Amid quite the tamasha about you-know-what that hogged headlines all of last week, a small news item on the inside page of the newspaper caught my eye. And then my breath.
A 39-year-old software professional complained of chest pain and uneasiness in the morning. When taken to the hospital, the doctors declared him dead due to a massive heart attack. His 36-year-old homemaker wife was in utter shock. She came back from the hospital, went up on the terrace of their eight-floor apartment building, and jumped. To death.
It was an unbelievably sad piece of news but reading till here still didn’t numb my senses. What followed did. The couple left behind their only child, a five-year-old daughter, who was blissfully playing at the neighbour’s house when the cops came knocking, broke the news that both her parents are dead, and handed her over to relatives. There. The news ended but left me, and I’m sure a million others, with a deep sense of sadness and a sinking feeling for the child.
Now, I know nothing more about this particular case, and it would not be right for anyone to sit on judgment on the circumstances that made the woman take such a step. But the incident left me with a lot of stress, and a lot of questions. And one big, dark truth — We, the smart, savvy, forward-thinking, wise human beings plan every little detail of everything, but not our death. Death is negative, death is dark, death is not to be thought or spoken about. The younger we are, the more taboo a mere mention of this word becomes in our discussions with loved ones. But you know what, someone up there clearly doesn’t believe in bumping us off in chronological order.
A few months back, I wrote in this column about our ill-preparedness in terms of most people not keeping their spouses informed about how to deal with finances in case they died all of a sudden. This week, I want to talk about our ill preparedness in terms of never getting our loved ones emotionally ready for it.
1. Don’t run away from the mention of death
Yes, death is a disturbing thought. In a survey about what people fear the most in life, ‘death of a loved one’ ranked among the highest, across the world. So the stress of discussing it with family is understandable. But what of the stress the loved ones might have to undergo if you suddenly vanish from their lives one day. If there are practical things you wish they knew in the event of your death, you have to tell them. Just do it sensitively — you don’t want to have a crying drama around you. That’ll take away the focus from what you wish to do.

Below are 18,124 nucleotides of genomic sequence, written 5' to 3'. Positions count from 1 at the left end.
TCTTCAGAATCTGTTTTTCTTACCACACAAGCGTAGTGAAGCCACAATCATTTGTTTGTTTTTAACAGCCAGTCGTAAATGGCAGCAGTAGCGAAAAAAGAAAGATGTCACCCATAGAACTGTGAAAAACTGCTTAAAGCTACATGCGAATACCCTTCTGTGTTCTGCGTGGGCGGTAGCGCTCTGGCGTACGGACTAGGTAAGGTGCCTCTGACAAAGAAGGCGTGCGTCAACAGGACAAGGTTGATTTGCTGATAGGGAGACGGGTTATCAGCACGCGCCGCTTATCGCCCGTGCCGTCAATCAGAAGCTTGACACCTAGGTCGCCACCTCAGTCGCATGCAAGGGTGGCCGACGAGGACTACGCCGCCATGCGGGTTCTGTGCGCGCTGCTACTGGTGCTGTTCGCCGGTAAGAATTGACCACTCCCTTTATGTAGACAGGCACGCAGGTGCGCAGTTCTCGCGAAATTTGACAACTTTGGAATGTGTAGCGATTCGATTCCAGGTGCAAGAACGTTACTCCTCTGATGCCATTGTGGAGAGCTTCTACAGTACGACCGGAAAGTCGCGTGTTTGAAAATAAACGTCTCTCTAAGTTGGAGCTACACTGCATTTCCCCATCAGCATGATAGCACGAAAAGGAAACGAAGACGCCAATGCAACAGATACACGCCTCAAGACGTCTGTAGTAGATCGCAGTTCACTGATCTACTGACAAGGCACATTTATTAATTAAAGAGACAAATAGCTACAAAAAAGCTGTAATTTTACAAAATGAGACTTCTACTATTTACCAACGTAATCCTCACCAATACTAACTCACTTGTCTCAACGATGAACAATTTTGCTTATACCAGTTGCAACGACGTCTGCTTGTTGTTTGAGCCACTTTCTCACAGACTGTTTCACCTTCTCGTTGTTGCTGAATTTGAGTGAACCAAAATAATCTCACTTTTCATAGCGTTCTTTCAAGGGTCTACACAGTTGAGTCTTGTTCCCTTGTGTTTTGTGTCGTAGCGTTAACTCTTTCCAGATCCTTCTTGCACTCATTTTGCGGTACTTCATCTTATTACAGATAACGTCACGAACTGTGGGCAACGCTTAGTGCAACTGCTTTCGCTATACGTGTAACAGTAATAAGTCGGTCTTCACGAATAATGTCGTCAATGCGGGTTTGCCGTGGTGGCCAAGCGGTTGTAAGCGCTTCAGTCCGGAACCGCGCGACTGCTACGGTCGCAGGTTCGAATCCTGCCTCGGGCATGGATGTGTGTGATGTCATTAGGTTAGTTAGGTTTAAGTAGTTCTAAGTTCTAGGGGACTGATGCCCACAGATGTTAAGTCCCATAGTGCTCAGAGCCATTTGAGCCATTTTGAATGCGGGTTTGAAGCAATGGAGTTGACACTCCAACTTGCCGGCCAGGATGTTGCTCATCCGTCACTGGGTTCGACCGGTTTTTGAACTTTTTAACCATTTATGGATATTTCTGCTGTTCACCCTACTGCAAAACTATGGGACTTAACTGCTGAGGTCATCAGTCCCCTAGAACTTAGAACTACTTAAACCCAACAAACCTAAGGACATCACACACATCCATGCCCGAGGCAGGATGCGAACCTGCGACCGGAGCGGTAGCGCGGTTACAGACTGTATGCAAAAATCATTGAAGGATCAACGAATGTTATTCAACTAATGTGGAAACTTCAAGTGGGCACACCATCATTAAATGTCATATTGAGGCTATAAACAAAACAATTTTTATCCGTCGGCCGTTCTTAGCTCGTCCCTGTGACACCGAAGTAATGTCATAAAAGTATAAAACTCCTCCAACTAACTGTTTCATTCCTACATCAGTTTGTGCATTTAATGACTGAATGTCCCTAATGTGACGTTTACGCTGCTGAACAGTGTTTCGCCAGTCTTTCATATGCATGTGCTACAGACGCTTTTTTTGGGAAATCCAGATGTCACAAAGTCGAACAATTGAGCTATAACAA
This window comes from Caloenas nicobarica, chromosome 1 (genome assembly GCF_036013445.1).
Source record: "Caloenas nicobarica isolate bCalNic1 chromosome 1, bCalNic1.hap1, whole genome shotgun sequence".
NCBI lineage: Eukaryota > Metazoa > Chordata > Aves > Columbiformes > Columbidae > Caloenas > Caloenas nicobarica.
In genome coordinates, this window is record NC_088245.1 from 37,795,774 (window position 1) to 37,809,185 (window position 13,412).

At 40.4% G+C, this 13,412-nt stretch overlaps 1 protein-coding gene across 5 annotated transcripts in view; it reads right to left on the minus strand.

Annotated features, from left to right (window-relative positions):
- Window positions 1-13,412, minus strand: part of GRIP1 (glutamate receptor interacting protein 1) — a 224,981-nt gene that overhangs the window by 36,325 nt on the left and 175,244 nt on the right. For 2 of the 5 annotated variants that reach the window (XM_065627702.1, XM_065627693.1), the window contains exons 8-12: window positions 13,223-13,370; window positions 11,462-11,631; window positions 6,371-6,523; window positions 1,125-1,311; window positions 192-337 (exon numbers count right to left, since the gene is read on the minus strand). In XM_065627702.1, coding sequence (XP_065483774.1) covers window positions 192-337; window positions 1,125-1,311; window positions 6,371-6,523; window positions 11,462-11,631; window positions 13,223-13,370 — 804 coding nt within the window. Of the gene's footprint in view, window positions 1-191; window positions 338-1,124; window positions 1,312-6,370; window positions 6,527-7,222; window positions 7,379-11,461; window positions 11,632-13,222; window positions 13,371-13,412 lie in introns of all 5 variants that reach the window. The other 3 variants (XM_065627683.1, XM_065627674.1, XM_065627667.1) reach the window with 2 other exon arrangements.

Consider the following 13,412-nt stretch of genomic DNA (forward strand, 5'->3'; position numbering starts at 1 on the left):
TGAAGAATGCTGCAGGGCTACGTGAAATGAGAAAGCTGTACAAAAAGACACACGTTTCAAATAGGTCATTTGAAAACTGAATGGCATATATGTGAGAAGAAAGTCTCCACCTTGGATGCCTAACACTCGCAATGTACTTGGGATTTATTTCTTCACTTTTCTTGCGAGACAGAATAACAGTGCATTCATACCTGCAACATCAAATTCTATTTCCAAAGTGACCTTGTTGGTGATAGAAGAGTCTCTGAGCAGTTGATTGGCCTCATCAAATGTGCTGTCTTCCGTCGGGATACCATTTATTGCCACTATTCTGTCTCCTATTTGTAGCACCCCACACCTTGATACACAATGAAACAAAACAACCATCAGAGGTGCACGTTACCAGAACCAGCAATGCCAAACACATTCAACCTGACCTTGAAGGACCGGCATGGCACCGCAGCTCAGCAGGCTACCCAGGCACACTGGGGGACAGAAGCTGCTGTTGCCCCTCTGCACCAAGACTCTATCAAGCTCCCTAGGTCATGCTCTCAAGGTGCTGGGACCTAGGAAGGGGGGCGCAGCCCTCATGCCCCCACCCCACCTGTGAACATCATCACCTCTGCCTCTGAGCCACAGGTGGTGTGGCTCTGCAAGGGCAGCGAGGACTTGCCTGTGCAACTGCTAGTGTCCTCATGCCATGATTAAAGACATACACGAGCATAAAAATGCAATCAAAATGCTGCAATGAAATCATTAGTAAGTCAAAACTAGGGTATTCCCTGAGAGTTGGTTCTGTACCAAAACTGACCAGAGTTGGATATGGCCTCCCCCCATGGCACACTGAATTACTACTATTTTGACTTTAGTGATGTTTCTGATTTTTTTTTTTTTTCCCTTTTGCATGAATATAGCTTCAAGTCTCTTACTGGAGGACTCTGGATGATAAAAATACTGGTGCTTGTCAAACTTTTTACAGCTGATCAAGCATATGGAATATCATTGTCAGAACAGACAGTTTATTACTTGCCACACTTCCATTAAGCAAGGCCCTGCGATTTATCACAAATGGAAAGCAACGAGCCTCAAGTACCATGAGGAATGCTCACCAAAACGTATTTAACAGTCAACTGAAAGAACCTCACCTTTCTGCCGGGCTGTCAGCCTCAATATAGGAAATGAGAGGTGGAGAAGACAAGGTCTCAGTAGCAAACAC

2. Empower your family
We don’t know the real reason, but a lot of people would think that the woman who committed suicide right after her husband died may have panicked worrying about how she will fend for herself, and the daughter. It may sound clichéd but that’s where the need for all adults in a family to be financially independent is to be re-emphasised. It doesn’t necessarily mean both partners have to be formally employed. For instance, being a homemaker is a critical occupation in itself. But, what this implies is that if a couple has consciously decided that one of them would take up a job and the other would stay at home and take care of the kids, the income still gets divided between the two. A friend of mine followed a neat system of transferring 50% of his income (after taking care of the expenses) in his homemaker wife’s bank account every month. Some used to joke about the need for him to do it so meticulously but his logic was simple…both of them are working, and both of them have to be earning. Why should his wife be asking him for money each month when she’s an equal partner in the running of the household? They may have been leading life a bit too formally but never once did we see a flicker of financial insecurity on his wife’s face. And if something were to suddenly happen to either of them, the other one would not have to run around looking for bank passwords to take care of immediate expenses.
3. Don’t glorify suicide, even as a joke
Dhyaan se suno ek minute. Since time immemorial, our films and popular literature have represented true love through a declaration of romance that’s logically, scientifically, and practically faulty — ‘I can’t live without you’. The hero or the heroine profess love and claim through songs and poetry through decades that they won’t be able to survive a single minute without their loved one. One manifestation of this otherwise romantic thought is that somewhere the audience, too, started equating the extent of love with the inability to survive without the partner. This, when everyone knows that no one dies, or should die, if something fatal were to happen to their partner. The seemingly harmless romantic jargon has clouded our common sense like nothing else. Here’s a conversation I had with a couple when I asked them what, in the event of one of them dying suddenly, would the other do (sorry for sounding heartless, but look at the answers!)
Wife: Oh God, what a horrible question. Bhagwaan na kare inko kuchh ho. He will have a long life. Touch wood (touches the sofa, made of wrought iron!).
Me: Of course, he will. But asking what you’ll do, just in case.
Wife: Gosh, I don’t know. My life would end. I’ll somehow survive only for the sake of the kids.
Me: Okay, but how will you deal with the finances?
Wife: Kuchh insurance wagarah hogi. Papa ko pata hoga (referring to the father-in-law who is already 82)
Me (to the husband): What would you do if she died suddenly?
Husband: (shakes his head, smiling)
Wife: He toh will remarry within six months.
Husband: No, no. I can’t live without you. I’ll end my life to come right after you.
Wife: Sachhi? Wow, I love you Jaanu.
Sonal Kalra has nothing to say after witnessing the above. May everyone in love have a long life. But just in case…. Send your feedback at firstname.lastname@example.org or facebook.com/sonalkaraofficial. Follow on Twitter @sonalkalra.